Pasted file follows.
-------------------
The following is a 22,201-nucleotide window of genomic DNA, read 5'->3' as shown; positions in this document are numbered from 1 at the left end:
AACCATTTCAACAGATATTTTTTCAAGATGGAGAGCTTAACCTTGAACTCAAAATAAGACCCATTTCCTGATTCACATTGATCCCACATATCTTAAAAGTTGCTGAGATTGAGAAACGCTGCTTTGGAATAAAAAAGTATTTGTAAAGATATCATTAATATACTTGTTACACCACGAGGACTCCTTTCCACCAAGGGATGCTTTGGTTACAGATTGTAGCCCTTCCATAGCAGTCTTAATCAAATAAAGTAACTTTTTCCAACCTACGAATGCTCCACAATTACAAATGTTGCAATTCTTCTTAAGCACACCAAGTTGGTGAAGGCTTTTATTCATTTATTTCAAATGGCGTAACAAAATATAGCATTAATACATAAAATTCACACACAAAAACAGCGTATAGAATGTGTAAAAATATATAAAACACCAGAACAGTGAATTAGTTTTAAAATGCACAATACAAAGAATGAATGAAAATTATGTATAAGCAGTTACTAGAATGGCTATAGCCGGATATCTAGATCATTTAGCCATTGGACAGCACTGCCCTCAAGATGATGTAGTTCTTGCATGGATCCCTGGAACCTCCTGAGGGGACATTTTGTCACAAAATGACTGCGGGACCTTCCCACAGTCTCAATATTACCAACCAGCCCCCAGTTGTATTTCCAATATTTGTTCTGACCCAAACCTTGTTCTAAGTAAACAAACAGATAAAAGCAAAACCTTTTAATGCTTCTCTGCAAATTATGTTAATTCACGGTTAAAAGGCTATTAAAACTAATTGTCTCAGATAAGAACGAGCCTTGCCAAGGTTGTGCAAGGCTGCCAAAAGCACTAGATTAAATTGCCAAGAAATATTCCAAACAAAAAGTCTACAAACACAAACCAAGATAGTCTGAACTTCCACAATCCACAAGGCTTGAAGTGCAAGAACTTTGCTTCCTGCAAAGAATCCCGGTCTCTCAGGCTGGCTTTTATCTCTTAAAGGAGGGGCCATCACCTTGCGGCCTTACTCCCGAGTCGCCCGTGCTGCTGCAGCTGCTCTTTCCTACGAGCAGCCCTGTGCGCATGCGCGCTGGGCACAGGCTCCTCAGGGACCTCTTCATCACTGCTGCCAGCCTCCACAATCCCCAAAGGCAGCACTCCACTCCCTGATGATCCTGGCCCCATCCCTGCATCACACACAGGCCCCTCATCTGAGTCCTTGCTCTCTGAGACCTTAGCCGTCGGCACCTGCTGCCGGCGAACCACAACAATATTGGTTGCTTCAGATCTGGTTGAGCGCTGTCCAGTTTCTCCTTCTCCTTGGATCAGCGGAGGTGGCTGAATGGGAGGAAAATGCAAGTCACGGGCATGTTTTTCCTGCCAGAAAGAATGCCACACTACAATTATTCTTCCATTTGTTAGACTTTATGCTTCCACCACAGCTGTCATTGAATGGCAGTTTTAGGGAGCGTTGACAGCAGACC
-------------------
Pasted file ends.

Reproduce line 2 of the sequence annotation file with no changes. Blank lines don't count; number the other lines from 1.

AACCATTTCAACAGATATTTTTTCAAGATGGAGAGCTTAACCTTGAACTCAAAATAAGACCCATTTCCTGATTCACATTGATCCCACATATCTTAAAAGTTGCTGAGATTGAGAAACGCTGCTTTGGAATAAAAAAGTATTTGTAAAGATATCATTAATATACTTGTTACACCACGAGGACTCCTTTCCACCAAGGGATGCTTTGGTTACAGATTGTAGCCCTTCCATAGCAGTCTTAATCAAATAAAGTAACTTTTTCCAACCTACGAATGCTCCACAATTACAAATGTTGCAATTCTTCTTAAGCACACCAAGTTGGTGAAGGCTTTTATTCATTTATTTCAAATGGCGTAACAAAATATAGCATTAATACATAAAATTCACACACAAAAACAGCGTATAGAATGTGTAAAAATATATAAAACACCAGAACAGTGAATTAGTTTTAAAATGCACAATACAAAGAATGAATGAAAATTATGTATAAGCAGTTACTAGAATGGCTATAGCCGGATATCTAGATCATTTAGCCATTGGACAGCACTGCCCTCAAGATGATGTAGTTCTTGCATGGATCCCTGGAACCTCCTGAGGGGACATTTTGTCACAAAATGACTGCGGGACCTTCCCACAGTCTCAATATTACCAACCAGCCCCCAGTTGTATTTCCAATATTTGTTCTGACCCAAACCTTGTTCTAAGTAAACAAACAGATAAAAGCAAAACCTTTTAATGCTTCTCTGCAAATTATGTTAATTCACGGTTAAAAGGCTATTAAAACTAATTGTCTCAGATAAGAACGAGCCTTGCCAAGGTTGTGCAAGGCTGCCAAAAGCACTAGATTAAATTGCCAAGAAATATTCCAAACAAAAAGTCTACAAACACAAACCAAGATAGTCTGAACTTCCACAATCCACAAGGCTTGAAGTGCAAGAACTTTGCTTCCTGCAAAGAATCCCGGTCTCTCAGGCTGGCTTTTATCTCTTAAAGGAGGGGCCATCACCTTGCGGCCTTACTCCCGAGTCGCCCGTGCTGCTGCAGCTGCTCTTTCCTACGAGCAGCCCTGTGCGCATGCGCGCTGGGCACAGGCTCCTCAGGGACCTCTTCATCACTGCTGCCAGCCTCCACAATCCCCAAAGGCAGCACTCCACTCCCTGATGATCCTGGCCCCATCCCTGCATCACACACAGGCCCCTCATCTGAGTCCTTGCTCTCTGAGACCTTAGCCGTCGGCACCTGCTGCCGGCGAACCACAACAATATTGGTTGCTTCAGATCTGGTTGAGCGCTGTCCAGTTTCTCCTTCTCCTTGGATCAGCGGAGGTGGCTGAATGGGAGGAAAATGCAAGTCACGGGCATGTTTTTCCTGCCAGAAAGAATGCCACACTACAATTATTCTTCCATTTGTTAGACTTTATGCTTCCACCACAGCTGTCATTGAATGGCAGTTTTAGGGAGCGTTGACAGCAGACC